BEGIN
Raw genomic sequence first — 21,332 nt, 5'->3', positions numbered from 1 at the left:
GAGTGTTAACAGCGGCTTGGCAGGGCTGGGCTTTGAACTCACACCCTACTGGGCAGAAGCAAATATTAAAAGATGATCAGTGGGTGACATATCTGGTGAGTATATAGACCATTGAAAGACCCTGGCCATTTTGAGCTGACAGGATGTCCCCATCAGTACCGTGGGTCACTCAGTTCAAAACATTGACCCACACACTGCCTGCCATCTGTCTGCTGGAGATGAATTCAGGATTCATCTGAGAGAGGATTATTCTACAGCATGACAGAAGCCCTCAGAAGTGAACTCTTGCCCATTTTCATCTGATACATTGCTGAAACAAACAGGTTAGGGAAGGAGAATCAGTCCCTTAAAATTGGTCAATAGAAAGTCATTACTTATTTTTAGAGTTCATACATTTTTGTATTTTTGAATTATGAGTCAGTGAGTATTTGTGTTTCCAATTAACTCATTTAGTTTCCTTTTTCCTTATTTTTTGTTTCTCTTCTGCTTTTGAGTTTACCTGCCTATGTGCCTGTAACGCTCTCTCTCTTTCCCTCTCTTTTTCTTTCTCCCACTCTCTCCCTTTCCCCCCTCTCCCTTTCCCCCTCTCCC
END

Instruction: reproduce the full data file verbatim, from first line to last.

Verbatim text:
Raw genomic sequence first — 21,332 nt, 5'->3', positions numbered from 1 at the left:
GAGTGTTAACAGCGGCTTGGCAGGGCTGGGCTTTGAACTCACACCCTACTGGGCAGAAGCAAATATTAAAAGATGATCAGTGGGTGACATATCTGGTGAGTATATAGACCATTGAAAGACCCTGGCCATTTTGAGCTGACAGGATGTCCCCATCAGTACCGTGGGTCACTCAGTTCAAAACATTGACCCACACACTGCCTGCCATCTGTCTGCTGGAGATGAATTCAGGATTCATCTGAGAGAGGATTATTCTACAGCATGACAGAAGCCCTCAGAAGTGAACTCTTGCCCATTTTCATCTGATACATTGCTGAAACAAACAGGTTAGGGAAGGAGAATCAGTCCCTTAAAATTGGTCAATAGAAAGTCATTACTTATTTTTAGAGTTCATACATTTTTGTATTTTTGAATTATGAGTCAGTGAGTATTTGTGTTTCCAATTAACTCATTTAGTTTCCTTTTTCCTTATTTTTTGTTTCTCTTCTGCTTTTGAGTTTACCTGCCTATGTGCCTGTAACGCTCTCTCTCTTTCCCTCTCTTTTTCTTTCTCCCACTCTCTCCCTTTCCCCCCTCTCCCTTTCCCCCTCTCCC